Beginners Guide to Horse Racing

Beginners Guide to Horse Racing

Horse racing is one of the oldest sports in the world with equestrian events having taken place in some form or another for thousands of years. Organised horse racing developed through the centuries to become the sport it is today and it is often referred to as the sport of Kings owing to the great interest taken by monarchs such as King Charles II.The sport was truly established in the late 17th century as British owners began to breed their own mares with stallions from all over the world. Some of the most famous horses in history emerged during this period including Eclipse and Herod.


Courses such as Epsom and Newmarket were already in existence at this point but in the years that followed, major venues started to emerge right across the UK. Perhaps the most notable of these is Aintree which first opened its doors in 1829.Disregarding harness racing, which is still popular in some parts of the world, there are two main types of horse racing today. These are National Hunt, where the runners are required to jump over fences and flat, which is a straight race with no such obstacles involved. Horses run on a track which is typically oval in shape and the distance of each race is measured in furlongs which are equivalent to one eighth of a mile.Of the major horse races to take place over the course of the calendar year, the Epsom Derby and the Aintree Grand National are probably the most famous of all.

The Derby first took place on Epsom Downs in 1780 and remains the most eagerly awaited event for some race goers. It is a flat race for three year olds and throughout its history, some of the most well known jockeys have triumphed here. Lester Piggott won the race on no fewer than nine occasions. Other famous riders such as Willie Carson and Pat Eddery have also triumphed at Epsom more than once.As for the Grand National, it produced the World`s best loved horse in the 1970s when Red Rum became the first to win the race on three occasions. The Aintree course is a truly gruelling test for any horse and to win it just once is one of the most difficult achievements in the sport. Red Rum`s exploits therefore were truly remarkable and alongside with the jockeys and trainer associated with him, he became a true national hero.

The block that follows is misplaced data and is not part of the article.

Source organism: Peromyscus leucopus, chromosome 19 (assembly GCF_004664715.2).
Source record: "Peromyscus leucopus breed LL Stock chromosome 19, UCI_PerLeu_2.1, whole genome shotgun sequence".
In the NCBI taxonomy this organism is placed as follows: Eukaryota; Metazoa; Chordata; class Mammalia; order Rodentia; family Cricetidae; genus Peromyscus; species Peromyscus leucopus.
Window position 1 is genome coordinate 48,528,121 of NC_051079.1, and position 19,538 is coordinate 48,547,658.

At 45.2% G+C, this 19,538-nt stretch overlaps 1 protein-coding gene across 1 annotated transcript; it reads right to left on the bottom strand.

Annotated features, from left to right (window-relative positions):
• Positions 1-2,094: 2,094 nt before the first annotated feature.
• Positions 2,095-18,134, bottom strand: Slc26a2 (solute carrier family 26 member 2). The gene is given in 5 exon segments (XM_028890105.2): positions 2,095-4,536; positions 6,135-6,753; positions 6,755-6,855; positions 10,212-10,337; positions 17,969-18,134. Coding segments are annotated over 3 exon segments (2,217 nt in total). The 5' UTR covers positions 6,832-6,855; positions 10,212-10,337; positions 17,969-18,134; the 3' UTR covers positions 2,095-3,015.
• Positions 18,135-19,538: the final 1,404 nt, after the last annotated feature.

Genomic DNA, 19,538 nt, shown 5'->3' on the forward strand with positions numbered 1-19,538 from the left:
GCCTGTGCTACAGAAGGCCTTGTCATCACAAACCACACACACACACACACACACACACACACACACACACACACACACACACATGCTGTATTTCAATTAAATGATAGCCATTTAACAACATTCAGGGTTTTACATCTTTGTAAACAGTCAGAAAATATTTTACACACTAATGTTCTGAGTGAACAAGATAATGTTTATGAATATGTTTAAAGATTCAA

These days, horse racing is a global phenomenon and although it grew from relatively humble beginnings, it has always been one of the world`s most popular sports. From an armchair spectator`s viewpoint, there has been a boom in televised events in recent years which has led to a major increase for the betting fraternity at the same time.

In the meantime, a day at the races is a popular activity with all of the main courses having excellent facilities and entertainment in some cases after the races themselves. As such, it is always worth looking out for Groupon vouchers and taking time to enjoy horse racing for yourself.

Horse Racing Top Tips

Horse Racing Top Tips

Top racehorses are developed from superior breeding stock, with a family history of soundness combined with natural speed and a keen desire to drive toward the finish. Racehorses burst from the gate with blinding power and speed. Conditioning, proper feeding techniques and rest and preparation, along with training toward peak performance are all part and parcel to developing a winning racehorse. Conditioning is not training, although good training is part of any overall conditioning program.



Conditioning an athlete and preparing them for the ultimate event is nothing short of science. Racehorses are athletes and in proper condition, they are supreme athletes. In average or poor condition, a racehorse may endure far worse fates than the loss of a race. Total breakdown or death can be imminent. Conditioning is the number one priority for properly preparing an athlete, be it human or equine, for the ultimate event. A well-conditioned athlete is prepared for intense training sessions with quality feed, proper joint and health care, rest and muscle development. Conditioning is not about speed; it is about enduring the training process with minimal aggravation to overall health. Active muscles need rest and strength to respond to intense training sessions of speed and endurance.


Fuel for training, racing, muscle repair and development and general health and well being is an integral part of any conditioning program. The overall condition of an athlete has a direct path to food. Good food can make or break a training program. Athletes, particularly racehorses, need fuel to power their massive bodies and to respond to the trainer`s or jockey`s demands. Without such fuel, in proper proportions and high in nutrient value, the fuel is simply sustaining life. Provide a sweet feed as supplement to high quality alfalfa hay. During peak training periods, two quarts in the morning and four to six quarts in the evening of a 14% protein sweet feed should be supplemented with 24-26 pounds of high quality alfalfa hay per feeding.